Apr
19
2013

Top 25 Paintings Sold - Based on Worth

The world's most valuable paintings!

There's no money in art, eh?

It's often taken for granted that being an artist means being broke. There is an archetype that exists in our culture: the struggling, if not mentally unstable, artistic genius.

While this idea has its romantic elements, there actually is a lot of money that can be made in art, many millions in fact. Paintings seem to have a snowball type of worth, accumulating a higher and higher value over the years. Today, we give you some of the highest-grossing paintings ever made. The listing is categorized by the adjusted value based on inflation. All prices are in millions.


  1. Le Bassin aux Nymphéas, Claude Monet; $85.2

  1. Orange, Red, Yellow, Mark Rothko; $87.5

  1. Portrait of Alfonso d’Avalos, Marquis of Vasto, in Armor with a Page, Titian; $87.8

  1. Turquoise Marilyn, Andy Warhol; $89

  1. Yo, Picasso, Pablo Picasso; $89.4

  1. Les Noces de Pierrette, Pablo Picasso; $90.7

  1. A Wheatfield with Cypresses, Vincent van Gogh; $91.5

  1. False Start, Jasper Johns; $91.7

  1. Triptych, 1976, Francis Bacon; $92.2

  1. Massacre of the Innocents, Peter Paul Rubens; $98.5

  1. Portrait de l'Artiste sans Barbe, Vincent van Gogh; $100.9

  1. Portrait of Adele Bloch-Bauer II, Gustav Klimt; $100.9

    **Note: 15 and 14 are worth the same amount—the breaking factor is the fact that Van Gogh's Portrait sold for $71.5 and Klimt's Adele II for $87.9.


  1. Eight Elvises, Andy Warhol; $106.8

 

  1. Irises, Vincent van Gogh; $108.1

  1. Dora Maar au Chat, Pablo Picasso; $108.8

  1. Portrait of Joseph Roulin, Vincent van Gogh; $110

  1. Nude, Green Leaves and Bust, Pablo Picasso; $118.2

  1. The Scream, Edvard Munch; $120.7

  1. Garcon a la pipe, Pablo Picasso; $127.5

  1. Bal du Moulin de la Galette, Pierre-Auguste Renoir; $139.9

  1. Portrait of Dr. Gachet, Vincent van Gogh; $147.8
    Sold in 1990 for $82.5

  1. Portrait of Adele Bloch-Bauer I, Gustav Klimt; $154
    Sold in 2006 for $135

  1. Woman III, Willem de Kooning; $157.9
    Sold in 2006 for $137.5

  1. No. 5, 1948, Jackson Pollock; $160.8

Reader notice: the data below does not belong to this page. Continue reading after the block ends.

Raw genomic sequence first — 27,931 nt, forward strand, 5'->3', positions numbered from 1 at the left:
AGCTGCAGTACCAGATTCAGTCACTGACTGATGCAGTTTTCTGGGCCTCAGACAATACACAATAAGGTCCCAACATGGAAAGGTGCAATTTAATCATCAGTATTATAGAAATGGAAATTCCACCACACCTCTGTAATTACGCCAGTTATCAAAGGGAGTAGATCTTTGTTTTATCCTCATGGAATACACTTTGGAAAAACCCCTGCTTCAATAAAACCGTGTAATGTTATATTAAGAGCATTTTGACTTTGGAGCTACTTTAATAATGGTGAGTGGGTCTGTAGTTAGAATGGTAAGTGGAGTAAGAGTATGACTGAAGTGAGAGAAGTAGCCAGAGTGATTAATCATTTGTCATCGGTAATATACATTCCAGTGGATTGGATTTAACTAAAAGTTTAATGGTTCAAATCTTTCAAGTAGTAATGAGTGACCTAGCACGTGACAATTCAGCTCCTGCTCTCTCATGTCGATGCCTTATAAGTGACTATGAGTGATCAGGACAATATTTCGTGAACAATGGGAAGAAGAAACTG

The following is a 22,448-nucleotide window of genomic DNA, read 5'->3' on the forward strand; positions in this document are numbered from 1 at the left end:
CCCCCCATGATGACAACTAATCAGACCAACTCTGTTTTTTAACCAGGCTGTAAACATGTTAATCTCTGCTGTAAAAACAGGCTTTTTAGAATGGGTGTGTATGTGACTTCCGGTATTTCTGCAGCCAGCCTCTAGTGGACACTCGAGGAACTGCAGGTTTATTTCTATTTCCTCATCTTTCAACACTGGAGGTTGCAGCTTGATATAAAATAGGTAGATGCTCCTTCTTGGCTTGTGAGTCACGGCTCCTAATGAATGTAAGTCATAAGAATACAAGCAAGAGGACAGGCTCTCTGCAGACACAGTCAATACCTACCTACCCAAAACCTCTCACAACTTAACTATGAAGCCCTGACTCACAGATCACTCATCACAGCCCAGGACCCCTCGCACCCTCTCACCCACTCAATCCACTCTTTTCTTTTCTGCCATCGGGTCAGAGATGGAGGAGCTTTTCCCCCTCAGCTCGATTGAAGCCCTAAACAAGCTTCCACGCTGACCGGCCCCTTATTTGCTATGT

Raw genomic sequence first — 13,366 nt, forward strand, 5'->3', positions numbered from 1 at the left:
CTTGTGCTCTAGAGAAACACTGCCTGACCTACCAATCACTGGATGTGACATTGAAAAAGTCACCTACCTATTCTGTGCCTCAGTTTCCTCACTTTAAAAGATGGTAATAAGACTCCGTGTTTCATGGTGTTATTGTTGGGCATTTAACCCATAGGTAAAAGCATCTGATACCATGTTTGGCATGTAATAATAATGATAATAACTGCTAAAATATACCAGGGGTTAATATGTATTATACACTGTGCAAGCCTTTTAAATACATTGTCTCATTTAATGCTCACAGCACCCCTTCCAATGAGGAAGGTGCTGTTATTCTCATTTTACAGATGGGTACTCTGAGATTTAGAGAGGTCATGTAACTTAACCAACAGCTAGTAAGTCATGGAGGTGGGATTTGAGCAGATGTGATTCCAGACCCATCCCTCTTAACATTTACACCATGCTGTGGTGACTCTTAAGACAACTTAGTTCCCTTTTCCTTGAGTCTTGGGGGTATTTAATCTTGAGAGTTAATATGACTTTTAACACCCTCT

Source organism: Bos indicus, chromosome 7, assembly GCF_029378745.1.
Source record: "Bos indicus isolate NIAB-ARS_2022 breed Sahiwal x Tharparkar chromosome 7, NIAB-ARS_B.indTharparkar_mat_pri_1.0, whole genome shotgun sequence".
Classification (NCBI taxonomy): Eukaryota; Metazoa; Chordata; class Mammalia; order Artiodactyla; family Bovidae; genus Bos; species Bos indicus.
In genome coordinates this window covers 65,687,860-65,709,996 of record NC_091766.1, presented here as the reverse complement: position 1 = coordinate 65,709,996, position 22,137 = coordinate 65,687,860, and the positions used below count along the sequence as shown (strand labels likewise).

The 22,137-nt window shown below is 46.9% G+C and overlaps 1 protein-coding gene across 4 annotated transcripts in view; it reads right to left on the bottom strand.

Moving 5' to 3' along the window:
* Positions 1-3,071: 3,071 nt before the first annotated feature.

Sold in 2006 for $140

  1. The Card Players, Paul Cézanne; $267

    Although the list is based on adjusted values, The Card Players is also the highest-grossing painting of all time. It was sold in 2011 for over $250 million. It was purchased by the Royal Family of Qatar.


It is interesting to note that some artists appear more than once on this listing. Vincent van Gogh and Pablo Picasso have created five of the paintings each. The 26th painting on the list would have been Rideau, Cruchon et Compotier by Paul Cézanne.

The fact that certain artists have multiple paintings worth such vast sums implies that the worth — the value, the amount next to the dollar sign — must be determined by the person who painted it, not the work itself. The millions are not made by such tangibles as oil and canvas, but by the skill possessed by the hand of the artist. Or does it start out that way and later becomes more about the name? One thing we can assume: There is much more value attached to the who behind the painting than the what.

What do you think? Do you think these are the top 25 paintings in the world? What's money got to do with it? Let us know what you think in the comments below!

Comments (4) -

Kevin McLaughlin

It's important to note that these aren't prices that the artists received. These are auction prices, and all of the artists, except for Jasper Johns are deceased. Picasso paintings sold for $30 when he first painted them. Van Gogh only sold one painting (to his brother Theo?).

GetAPortrait.org

The prices for which these paintings were sold may seem crazy high...

...but then remember, all their creators are dead and will never make something similar to these.

While an artist is alive, his artwork might or might not sell, depending on his marketing work. But when he dies, if his work is truly valuable, its prices will rise hundreds or thousands of times. And I kind of understand this.

Katheryn

Let me echo Kevin's statement. These are auction prices recieved by those who INVESTED in the art, who knows how soon after the piece was painted, or how long after an artist's death it was collected. Some of these artists may have met with some fame and support during their life tmes, but certainly not all, so just listing auction prices as an example of "there's money in art" can be very misleading.  There's money in speculation is more the fact.  I think more needs to be done to enourage and educate the art "speculator", so inturn, yes, the individual artist whose work either touches you, or maybe "ahocks" one, can reap, during their lifetime, a living wage, and their productivity encouraged.  What are you doing at that level.  Never mind the big spending corporations or their owners making this noise.  Where are the genius collectors meeting artists at their work and building collections that become the material from which museums are then established?

Seal

The secondary market has zip to do with the making (and, in many cases, the appreciation) of art.  Whoever wrote this blog has a very skewed perspective on both the art milieu and his or her audience.

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